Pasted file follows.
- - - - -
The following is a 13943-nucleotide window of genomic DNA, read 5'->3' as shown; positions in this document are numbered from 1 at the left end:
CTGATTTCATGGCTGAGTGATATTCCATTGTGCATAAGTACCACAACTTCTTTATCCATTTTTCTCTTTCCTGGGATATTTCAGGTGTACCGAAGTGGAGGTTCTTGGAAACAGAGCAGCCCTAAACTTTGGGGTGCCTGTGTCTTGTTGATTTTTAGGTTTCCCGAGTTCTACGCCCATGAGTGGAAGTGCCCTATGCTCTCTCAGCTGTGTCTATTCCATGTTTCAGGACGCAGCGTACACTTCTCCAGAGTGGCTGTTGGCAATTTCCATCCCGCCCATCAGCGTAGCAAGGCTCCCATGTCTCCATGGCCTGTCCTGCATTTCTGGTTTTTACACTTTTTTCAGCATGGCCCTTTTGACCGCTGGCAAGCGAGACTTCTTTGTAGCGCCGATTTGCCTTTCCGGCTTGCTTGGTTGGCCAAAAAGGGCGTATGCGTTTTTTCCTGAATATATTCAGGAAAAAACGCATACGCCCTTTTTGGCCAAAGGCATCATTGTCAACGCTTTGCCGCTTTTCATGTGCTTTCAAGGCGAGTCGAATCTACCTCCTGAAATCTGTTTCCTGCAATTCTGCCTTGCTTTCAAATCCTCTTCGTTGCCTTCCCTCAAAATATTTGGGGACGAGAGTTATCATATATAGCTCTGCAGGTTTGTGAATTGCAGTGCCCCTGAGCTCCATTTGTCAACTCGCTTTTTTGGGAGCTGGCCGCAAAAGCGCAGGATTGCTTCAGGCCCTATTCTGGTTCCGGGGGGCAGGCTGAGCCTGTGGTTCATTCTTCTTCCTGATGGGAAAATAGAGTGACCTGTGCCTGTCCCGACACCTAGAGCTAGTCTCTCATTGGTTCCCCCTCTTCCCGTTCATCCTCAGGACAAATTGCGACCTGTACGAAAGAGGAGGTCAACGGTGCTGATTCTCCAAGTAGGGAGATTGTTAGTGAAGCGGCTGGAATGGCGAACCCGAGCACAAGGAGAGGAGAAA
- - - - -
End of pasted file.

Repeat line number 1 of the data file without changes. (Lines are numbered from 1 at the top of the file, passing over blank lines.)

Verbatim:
The following is a 13943-nucleotide window of genomic DNA, read 5'->3' as shown; positions in this document are numbered from 1 at the left end: